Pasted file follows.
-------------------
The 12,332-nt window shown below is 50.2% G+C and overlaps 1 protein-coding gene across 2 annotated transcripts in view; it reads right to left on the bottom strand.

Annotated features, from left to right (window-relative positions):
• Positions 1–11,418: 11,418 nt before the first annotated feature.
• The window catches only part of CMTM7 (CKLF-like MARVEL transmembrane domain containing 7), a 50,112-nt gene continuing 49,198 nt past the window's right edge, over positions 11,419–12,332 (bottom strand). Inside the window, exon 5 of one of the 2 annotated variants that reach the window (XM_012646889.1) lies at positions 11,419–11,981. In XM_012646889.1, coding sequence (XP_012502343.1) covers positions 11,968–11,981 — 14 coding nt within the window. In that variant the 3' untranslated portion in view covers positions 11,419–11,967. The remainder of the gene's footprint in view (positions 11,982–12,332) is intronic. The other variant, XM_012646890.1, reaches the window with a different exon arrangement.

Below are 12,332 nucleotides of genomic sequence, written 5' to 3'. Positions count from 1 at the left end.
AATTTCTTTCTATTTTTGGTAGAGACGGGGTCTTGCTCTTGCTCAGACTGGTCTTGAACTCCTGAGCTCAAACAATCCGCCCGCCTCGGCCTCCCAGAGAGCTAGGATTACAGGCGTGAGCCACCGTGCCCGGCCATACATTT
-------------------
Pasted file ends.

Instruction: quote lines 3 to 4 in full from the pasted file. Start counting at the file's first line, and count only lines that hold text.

• Positions 1–11,418: 11,418 nt before the first annotated feature.
• The window catches only part of CMTM7 (CKLF-like MARVEL transmembrane domain containing 7), a 50,112-nt gene continuing 49,198 nt past the window's right edge, over positions 11,419–12,332 (bottom strand). Inside the window, exon 5 of one of the 2 annotated variants that reach the window (XM_012646889.1) lies at positions 11,419–11,981. In XM_012646889.1, coding sequence (XP_012502343.1) covers positions 11,968–11,981 — 14 coding nt within the window. In that variant the 3' untranslated portion in view covers positions 11,419–11,967. The remainder of the gene's footprint in view (positions 11,982–12,332) is intronic. The other variant, XM_012646890.1, reaches the window with a different exon arrangement.